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Article
September 7, 1946

WILL THE FAMILY DOCTOR SURVIVE?Chairman's Address

Author Affiliations

Winston-Salem, N. C.
From the Department of Medicine, Bowman Gray School of Medicine of Wake Forest College.

JAMA. 1946;132(1):1-4. doi:10.1001/jama.1946.02870360003001
Abstract

At a time when the medical pendulum is swinging further and further toward specialization, the future of general practice offers an endless field for speculation— and endless speculations are being offered about it. The current controversy regarding the family doctor's place in the scheme of medical practice recalls the words of Solomon "The thing that hath been, it is that which shall be; and that which is done is that which shall be done: and there is no new thing under the sun."1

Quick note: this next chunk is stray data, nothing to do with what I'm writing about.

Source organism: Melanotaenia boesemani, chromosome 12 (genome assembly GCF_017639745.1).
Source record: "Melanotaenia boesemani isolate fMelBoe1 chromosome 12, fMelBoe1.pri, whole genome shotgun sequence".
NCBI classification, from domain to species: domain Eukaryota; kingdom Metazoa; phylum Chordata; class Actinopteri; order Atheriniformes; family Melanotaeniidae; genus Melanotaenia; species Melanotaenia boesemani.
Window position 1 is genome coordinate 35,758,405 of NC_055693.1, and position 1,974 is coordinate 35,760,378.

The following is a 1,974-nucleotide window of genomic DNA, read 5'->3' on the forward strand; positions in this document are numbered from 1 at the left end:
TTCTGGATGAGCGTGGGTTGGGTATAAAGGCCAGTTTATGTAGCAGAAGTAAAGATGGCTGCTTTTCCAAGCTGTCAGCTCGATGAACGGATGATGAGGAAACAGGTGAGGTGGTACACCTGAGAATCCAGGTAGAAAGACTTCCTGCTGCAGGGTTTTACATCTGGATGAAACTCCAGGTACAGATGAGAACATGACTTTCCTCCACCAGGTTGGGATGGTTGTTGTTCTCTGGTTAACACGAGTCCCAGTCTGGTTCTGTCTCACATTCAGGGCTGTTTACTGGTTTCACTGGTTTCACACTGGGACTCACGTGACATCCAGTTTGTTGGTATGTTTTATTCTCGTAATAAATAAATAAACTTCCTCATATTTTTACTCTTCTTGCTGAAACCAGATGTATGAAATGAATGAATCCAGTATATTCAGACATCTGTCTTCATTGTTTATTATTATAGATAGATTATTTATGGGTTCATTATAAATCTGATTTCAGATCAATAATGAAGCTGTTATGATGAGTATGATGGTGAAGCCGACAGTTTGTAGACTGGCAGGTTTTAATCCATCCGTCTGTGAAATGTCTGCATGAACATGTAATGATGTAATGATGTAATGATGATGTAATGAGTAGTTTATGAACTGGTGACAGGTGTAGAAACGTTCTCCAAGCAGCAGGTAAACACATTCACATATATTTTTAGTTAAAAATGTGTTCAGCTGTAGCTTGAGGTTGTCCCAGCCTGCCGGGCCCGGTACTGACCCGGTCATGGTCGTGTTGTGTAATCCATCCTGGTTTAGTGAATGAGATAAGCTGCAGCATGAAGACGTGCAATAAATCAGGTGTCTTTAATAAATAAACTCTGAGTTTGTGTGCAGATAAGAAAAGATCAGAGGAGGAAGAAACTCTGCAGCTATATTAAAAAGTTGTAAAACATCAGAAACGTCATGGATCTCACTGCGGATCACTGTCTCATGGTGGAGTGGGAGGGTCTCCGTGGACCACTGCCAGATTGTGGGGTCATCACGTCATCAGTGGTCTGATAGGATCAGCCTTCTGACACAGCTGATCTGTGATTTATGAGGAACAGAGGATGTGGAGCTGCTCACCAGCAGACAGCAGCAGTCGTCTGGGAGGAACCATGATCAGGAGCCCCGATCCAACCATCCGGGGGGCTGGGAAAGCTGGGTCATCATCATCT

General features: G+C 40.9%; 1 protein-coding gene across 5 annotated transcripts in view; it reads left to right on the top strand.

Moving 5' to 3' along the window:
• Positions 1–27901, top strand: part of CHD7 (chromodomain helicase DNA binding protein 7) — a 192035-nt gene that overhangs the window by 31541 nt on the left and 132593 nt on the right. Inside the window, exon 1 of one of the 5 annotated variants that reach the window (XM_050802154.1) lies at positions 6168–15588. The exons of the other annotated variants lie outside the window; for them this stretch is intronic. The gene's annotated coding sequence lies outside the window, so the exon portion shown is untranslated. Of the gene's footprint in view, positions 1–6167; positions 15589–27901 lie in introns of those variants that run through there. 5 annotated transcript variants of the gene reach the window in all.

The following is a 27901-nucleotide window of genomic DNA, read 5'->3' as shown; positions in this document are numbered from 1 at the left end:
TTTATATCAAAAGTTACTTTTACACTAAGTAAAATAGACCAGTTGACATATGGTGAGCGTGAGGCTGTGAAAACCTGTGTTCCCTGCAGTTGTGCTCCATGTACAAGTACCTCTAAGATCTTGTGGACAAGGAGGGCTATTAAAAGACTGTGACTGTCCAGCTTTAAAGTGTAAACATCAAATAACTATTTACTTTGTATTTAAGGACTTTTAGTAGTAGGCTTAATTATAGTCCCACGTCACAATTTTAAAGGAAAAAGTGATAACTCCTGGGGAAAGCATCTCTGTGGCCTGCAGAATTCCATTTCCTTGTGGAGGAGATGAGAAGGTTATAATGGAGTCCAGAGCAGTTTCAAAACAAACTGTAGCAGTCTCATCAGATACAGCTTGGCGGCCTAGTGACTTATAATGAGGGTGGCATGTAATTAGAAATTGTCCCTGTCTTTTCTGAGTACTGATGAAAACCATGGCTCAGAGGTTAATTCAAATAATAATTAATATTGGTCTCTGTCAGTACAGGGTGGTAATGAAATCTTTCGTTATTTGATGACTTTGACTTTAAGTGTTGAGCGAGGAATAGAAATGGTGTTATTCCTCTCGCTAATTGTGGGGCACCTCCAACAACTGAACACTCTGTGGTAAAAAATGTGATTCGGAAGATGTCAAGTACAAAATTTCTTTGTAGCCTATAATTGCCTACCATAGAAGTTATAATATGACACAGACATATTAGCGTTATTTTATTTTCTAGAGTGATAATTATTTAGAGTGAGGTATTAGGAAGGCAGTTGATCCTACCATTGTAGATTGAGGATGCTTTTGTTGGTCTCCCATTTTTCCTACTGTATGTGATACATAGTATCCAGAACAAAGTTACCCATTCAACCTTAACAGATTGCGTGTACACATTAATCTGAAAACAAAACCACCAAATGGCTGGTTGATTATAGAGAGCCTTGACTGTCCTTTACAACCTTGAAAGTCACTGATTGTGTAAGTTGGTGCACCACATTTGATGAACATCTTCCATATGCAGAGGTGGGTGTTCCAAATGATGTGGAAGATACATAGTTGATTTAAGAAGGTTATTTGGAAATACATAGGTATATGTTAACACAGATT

Some of you are old enough to remember that after the first world war there was a similar trend toward specialism. Then, as now, obituary notices of the family doctor were being published. Long before World War I—in 1902—Sir William Osler told the Canadian Medical Association that "it is amusing to read and hear of the passing of the family physician."2

FACTORS RESPONSIBLE FOR THE 

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